Vodafone illustrates how the holistic framework in viewing the change will open up operational strategies and build more confidence in the succeeding changes. By enabling itself with technological powers, it has improved customer contact and has optimized costs. Ultimately, these will all bring about changes and gains that will redound to the efficient allocation of resources and more benefits towards its employees and stakeholders. (Vodafone's strategic MI investment - QPC MIG Case Study, 2012, p. 1)
The new single contact system has also opened up a totally different dialogue between planning and operations managers on what is actually going on between their personnel and their customers. The developments in the customer management will ultimately contributes to greater efficiency and better customer service, which will also lead to more satisfied customers and more profits.
With regards to the role of management communication amidst these changes, it can be said that satisfaction with management communication is strongly linked to the positive responses of the survivors who are satisfied with the organizational change. (Burnes, 2004, p. 982) While this cannot be clearly determined, it is safe to assume that the smooth implementation of the structural changes attest to the good communications of changes by the Vodafone management. The lack of protest and negative feedback among the Vodafone employees can also be related to the smooth transition of this strategic change.
In another perspective, the reduction in the National Account Managers also led to the addiitonal employees serving as agents for its single point of contact system. To support their user community, Singlepoint, the system behind Vodafone’s single contact system, employs over 1400 agents who handles 25,000 calls daily. (Vodafone's strategic MI investment - QPC MIG Case Study, 2012, p. 1) This busy call center commits to providing customer service excellence which is crucial to Vodafone’s position in the highly competitive mobile phone global market.
This might have been achieved successfully because the Vodafone management utilized a top down approach as a strategy. Being a very large organization, this approach proves useful and advantageous. The top level management has the experience, knowledge, and responsibility to make major strategic decisions. They also have the technical abilities to scale down the intended program of action to a very workable and effective solution.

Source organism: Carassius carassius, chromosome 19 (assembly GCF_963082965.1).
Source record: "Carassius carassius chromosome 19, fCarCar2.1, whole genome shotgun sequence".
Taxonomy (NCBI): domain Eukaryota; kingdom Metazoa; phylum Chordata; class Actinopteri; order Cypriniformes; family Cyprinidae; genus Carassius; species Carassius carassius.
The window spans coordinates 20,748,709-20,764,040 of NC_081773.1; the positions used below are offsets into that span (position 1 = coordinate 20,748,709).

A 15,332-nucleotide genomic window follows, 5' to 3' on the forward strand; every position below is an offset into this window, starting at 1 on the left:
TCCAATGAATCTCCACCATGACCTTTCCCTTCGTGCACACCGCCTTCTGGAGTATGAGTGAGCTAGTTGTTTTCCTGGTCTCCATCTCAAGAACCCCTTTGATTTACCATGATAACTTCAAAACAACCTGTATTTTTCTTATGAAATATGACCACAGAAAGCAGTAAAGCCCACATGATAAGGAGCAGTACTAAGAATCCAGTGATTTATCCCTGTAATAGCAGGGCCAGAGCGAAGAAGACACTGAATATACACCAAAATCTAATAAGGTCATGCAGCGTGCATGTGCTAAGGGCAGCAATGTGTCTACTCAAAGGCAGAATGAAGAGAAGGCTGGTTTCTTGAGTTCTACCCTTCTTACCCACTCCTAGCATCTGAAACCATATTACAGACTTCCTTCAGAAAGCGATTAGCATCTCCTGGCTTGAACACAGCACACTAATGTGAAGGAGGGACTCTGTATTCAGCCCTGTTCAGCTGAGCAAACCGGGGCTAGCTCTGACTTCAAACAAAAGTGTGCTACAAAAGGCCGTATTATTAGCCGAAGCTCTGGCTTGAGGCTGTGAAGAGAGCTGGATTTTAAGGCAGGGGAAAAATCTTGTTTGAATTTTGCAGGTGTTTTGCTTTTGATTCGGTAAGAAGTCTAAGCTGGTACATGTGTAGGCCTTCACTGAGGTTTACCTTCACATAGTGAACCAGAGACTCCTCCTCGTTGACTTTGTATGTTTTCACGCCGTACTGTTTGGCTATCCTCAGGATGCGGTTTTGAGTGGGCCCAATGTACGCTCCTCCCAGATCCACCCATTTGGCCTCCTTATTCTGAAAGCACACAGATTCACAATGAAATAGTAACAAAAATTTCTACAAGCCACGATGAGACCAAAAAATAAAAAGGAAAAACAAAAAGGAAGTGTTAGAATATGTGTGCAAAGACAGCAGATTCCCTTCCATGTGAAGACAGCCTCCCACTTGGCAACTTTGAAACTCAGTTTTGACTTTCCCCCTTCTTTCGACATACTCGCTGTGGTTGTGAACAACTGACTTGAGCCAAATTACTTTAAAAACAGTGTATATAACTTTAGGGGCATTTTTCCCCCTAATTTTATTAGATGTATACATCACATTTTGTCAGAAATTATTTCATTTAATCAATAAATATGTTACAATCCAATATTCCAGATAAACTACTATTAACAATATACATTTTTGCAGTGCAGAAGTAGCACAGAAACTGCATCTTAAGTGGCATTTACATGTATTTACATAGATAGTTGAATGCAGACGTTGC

This approach has worked well with multinational companies. For instance, it has worked successfully for HP (Hewlett Packard). Hewlett Packard in the Middle East employed the same strategic change approach when it altered its marketing orientation. BY intending to be more attuned to its regional consumers (both retail and large enterprise sectors), the company put customer service in its top agenda. (HP Website, 2012)
HP managers believed that the best way to differentiate is by becoming more customer-focused. They applied a top down approach and educated its sales people to be real product experts. They added value by helping customers. Hence, they are very much oriented to their needs and preferences and what else could they add to make their computing worthwhile. The company personnel also worked closely with their large enterprise clients to find ways to simplify their experience with technology. New products and services were also constantly being introduced. (2012, p. 1)
The strategic change is also congruent to Vodafone’s vision and mission and overall corporate goals. The general Vodafone strategy remains to increase and continuously enhance its shareholder value. By differentiating itself from the competition as innovative company, it has clearly expressed its objectives and actions to its internal and external customers. It has also officially released its real targets in the light of its single point of contact strategy within its initial meeting in April, 2012. (Vodafone Website, 2012) This only goes to show how aligned and clear the message of change was for the company and thus, its appropriate and right implementation should be received well by its personnel.